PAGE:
5.1 - Forces

Physics is based on the idea of cause and effect, which means that any change that we observe must have a cause. For example, the downward acceleration of a falling ball is caused by the force of Earth’s gravity. The previous chapter described acceleration; in this chapter we will see that acceleration is caused by forces. You may not realize it, but you already know about one kind of force: weight, or the force due to Earth’s gravity. In this section you will learn about forces and how to represent them visually on a free-body diagram. Read the text aloud
Forces
Conceptual definition of forceWe all have an intuitive sense of the meaning of force. Force is an action represented by words such as push or pull. You probably exerted both pushing and pulling forces today without thinking about it. In physics, the concept of force is defined with strength (or magnitude), direction, and units. Read the text aloud
Definition of the newton, the unit of force
The SI unit of force is the newton. One newton (N) is about the weight of a cellphone—a rather small force. You can easily exert a force of 100 N or more with one arm. Technically, one newton is the force required to change an object’s velocity by one meter per second in one second. This is where the newton gets its fundamental units: One newton is the force required to accelerate one kilogram at one meter per second per second (1 N = 1 kg m/s2). Read the text aloud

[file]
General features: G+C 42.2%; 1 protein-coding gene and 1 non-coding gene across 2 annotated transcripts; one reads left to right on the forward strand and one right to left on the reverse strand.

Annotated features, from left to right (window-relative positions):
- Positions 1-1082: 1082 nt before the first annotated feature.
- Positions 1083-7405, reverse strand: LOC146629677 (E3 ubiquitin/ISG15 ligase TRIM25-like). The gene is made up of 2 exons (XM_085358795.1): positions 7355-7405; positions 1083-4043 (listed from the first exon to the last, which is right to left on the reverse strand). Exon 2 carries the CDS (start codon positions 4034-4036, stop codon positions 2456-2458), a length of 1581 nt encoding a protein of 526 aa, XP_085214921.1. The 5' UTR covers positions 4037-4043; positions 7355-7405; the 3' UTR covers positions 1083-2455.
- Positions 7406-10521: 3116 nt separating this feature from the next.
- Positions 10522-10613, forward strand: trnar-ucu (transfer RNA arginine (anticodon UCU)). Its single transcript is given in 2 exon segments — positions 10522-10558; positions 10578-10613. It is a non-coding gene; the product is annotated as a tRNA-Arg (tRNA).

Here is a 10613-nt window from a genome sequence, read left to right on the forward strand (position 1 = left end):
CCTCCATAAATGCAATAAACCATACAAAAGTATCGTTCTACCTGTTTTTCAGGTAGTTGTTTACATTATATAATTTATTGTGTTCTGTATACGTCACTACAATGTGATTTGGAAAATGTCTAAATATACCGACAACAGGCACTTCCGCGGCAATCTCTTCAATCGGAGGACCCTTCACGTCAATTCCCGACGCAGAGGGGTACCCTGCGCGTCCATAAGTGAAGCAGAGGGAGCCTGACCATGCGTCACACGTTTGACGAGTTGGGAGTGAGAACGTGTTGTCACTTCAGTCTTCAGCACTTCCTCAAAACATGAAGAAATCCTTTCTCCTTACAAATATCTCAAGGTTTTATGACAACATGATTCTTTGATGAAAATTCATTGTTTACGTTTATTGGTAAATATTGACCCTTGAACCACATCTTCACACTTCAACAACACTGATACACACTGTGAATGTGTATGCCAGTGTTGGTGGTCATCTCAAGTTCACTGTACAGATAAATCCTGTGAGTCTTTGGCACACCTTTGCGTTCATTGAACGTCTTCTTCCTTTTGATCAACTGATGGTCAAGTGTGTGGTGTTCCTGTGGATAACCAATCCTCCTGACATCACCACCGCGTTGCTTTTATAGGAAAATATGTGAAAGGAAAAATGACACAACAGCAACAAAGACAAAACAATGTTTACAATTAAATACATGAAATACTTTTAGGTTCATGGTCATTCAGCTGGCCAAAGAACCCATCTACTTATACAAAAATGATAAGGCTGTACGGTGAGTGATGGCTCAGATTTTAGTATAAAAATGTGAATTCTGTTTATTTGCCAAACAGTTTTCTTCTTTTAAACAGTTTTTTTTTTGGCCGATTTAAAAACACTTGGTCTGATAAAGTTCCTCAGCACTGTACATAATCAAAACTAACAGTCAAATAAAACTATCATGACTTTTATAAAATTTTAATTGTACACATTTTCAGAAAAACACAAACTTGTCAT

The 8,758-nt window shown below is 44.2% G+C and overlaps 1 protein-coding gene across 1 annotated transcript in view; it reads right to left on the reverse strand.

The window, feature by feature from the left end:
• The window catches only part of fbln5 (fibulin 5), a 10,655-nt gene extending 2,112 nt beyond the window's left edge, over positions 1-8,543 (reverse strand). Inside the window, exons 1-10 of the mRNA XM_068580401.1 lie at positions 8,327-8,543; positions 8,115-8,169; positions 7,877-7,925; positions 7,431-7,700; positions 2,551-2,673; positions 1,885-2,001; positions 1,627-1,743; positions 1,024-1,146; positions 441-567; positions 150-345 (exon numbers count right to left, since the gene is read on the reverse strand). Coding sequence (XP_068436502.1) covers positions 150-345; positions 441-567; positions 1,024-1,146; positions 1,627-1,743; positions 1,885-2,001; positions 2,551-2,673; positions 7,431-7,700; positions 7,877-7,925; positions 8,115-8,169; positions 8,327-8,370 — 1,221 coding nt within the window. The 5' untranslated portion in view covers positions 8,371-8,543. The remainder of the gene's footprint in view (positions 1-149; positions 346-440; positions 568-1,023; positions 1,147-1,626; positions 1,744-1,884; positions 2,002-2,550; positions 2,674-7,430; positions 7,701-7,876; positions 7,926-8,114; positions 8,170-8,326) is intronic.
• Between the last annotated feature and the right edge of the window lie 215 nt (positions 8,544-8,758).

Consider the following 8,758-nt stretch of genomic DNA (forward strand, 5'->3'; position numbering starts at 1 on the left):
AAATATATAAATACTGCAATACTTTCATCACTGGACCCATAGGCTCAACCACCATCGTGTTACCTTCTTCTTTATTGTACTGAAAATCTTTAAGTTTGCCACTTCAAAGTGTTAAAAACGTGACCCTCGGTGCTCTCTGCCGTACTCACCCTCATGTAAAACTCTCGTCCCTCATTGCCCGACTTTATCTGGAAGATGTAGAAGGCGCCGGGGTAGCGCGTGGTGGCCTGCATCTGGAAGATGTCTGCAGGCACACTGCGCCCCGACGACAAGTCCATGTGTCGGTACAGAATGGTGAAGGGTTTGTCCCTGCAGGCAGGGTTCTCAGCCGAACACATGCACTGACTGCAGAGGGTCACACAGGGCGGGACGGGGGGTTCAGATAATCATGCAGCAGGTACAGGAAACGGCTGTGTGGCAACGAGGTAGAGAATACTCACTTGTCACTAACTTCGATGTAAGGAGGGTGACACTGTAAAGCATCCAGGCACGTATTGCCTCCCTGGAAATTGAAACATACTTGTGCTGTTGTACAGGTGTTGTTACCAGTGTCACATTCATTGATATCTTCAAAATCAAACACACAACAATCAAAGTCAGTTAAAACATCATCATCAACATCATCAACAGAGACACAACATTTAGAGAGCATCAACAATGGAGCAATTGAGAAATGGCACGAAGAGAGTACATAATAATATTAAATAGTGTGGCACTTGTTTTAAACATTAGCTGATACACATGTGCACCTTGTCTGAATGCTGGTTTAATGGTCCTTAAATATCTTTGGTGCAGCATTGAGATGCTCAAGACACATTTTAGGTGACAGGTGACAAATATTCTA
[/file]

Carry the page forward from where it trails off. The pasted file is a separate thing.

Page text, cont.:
Forces are connected to acceleration—to changes in motion. An object at rest will stay at rest unless there is a force applied that causes the object to accelerate. Less obvious is that an object already moving will keep moving until a force is applied to change its velocity. Picture an ice skater on ideal frictionless ice. The skater could coast forever if there were neither friction nor other forces applied to slow her down or turn her. In other words, if no force is acting on her then her velocity will remain constant; i.e., her acceleration is zero. Read the text aloud
Weight is a force
In your everyday life, force is often measured in pounds. One pound (lb) is equal to 4.448 N. If you weigh 100 lb you also weigh 444.8 N. In the grocery store, pounds are divided into ounces. One pound equals 16 ounces, so one newton is a just a bit less than 4 ounces. Many practical problems in life, such as buying a rope or building a house, will require you to understand forces in pounds. For most physics problems, however, the relationship between force and motion makes it much more convenient to use newtons.
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An object at rest will not change its velocity unless there is a _________ applied that causes the object to accelerate.
  1. speed
  2. force
  3. distance
  4. time
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